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How journalists can work sensitively with survivors of sexual abuse

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Few can fail to be horrified by the sexual violation of children revealed time and again through the series of investigative reports by IICSA, the Independent Inquiry in Child Sexual Abuse, that published its final report today.

Some survivors have chosen to give interviews. It is highly sensitive work, yet journalists remain largely untrained in how best to go about it.

Jo Healey, a journalist and specialist trainer in Trauma Reporting teamed up with Dr Danny Taggart, a lead psychologist with IICSA. They have produced media tips with the input and insight of 20 survivors from Angles, a project from charity OnRoad Media and from Louise Godbold, a survivor of Harvey Weinstein's abuse.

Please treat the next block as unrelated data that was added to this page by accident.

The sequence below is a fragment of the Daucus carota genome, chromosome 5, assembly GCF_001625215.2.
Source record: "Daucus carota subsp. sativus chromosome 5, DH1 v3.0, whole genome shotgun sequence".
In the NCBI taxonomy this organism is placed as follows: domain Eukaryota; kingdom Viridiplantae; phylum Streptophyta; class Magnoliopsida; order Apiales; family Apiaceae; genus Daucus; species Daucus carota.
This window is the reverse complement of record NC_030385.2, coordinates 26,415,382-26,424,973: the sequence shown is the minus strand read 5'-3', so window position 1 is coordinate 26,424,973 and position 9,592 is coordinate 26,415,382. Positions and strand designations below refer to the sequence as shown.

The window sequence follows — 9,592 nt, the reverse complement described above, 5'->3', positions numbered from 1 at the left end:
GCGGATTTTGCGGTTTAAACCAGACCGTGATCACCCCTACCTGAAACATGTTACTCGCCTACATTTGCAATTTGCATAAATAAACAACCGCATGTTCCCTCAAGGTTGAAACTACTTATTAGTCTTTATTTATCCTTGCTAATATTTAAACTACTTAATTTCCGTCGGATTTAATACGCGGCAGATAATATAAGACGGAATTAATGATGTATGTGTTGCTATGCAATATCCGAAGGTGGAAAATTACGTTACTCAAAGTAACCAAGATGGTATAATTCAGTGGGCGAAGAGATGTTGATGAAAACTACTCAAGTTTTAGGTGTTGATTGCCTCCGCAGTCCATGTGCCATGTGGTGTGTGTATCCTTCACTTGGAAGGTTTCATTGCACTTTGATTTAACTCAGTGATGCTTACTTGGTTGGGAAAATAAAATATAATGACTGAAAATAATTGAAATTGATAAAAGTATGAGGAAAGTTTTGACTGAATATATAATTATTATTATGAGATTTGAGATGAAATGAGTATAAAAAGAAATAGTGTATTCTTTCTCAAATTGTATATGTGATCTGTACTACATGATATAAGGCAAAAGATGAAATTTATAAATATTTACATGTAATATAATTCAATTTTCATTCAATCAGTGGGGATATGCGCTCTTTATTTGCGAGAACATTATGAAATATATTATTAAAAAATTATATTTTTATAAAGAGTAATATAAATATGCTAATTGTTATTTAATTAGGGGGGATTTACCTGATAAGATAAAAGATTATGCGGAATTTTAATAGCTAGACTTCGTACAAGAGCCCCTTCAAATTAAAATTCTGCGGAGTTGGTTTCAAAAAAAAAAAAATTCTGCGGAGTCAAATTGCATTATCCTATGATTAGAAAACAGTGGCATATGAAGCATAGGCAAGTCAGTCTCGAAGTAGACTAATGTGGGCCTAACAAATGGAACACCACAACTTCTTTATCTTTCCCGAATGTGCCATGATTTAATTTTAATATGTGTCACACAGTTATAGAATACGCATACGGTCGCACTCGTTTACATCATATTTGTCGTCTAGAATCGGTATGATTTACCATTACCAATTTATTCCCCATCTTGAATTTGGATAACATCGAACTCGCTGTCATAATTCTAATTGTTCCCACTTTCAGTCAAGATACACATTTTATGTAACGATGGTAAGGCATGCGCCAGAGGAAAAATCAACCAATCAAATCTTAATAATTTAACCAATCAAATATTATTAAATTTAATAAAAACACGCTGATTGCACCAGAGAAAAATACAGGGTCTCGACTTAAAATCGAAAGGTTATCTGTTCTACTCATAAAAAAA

Media tips for working with survivors

Sexual violence is often profoundly traumatic. Working well with survivors is not just about what to do and what to say but how to be. Be human.

These tips offer guidance, but please ask your interviewee what works for them.

Some considerations:

  • Shame: they may feel ashamed of what happened, ashamed about people knowing, they may have been made to feel complicit
  • Guilt: they may feel they were at fault, to blame, could have stopped it, should have spoken out sooner
  • Belief: they may fear not being believed. They may have tried to disclose and not been believed
  • Stigma: they may feel humiliated, damaged, that people will look down on them
  • Fear: they may feel afraid of their abuser, of breaking up........

    © journalism.co.uk

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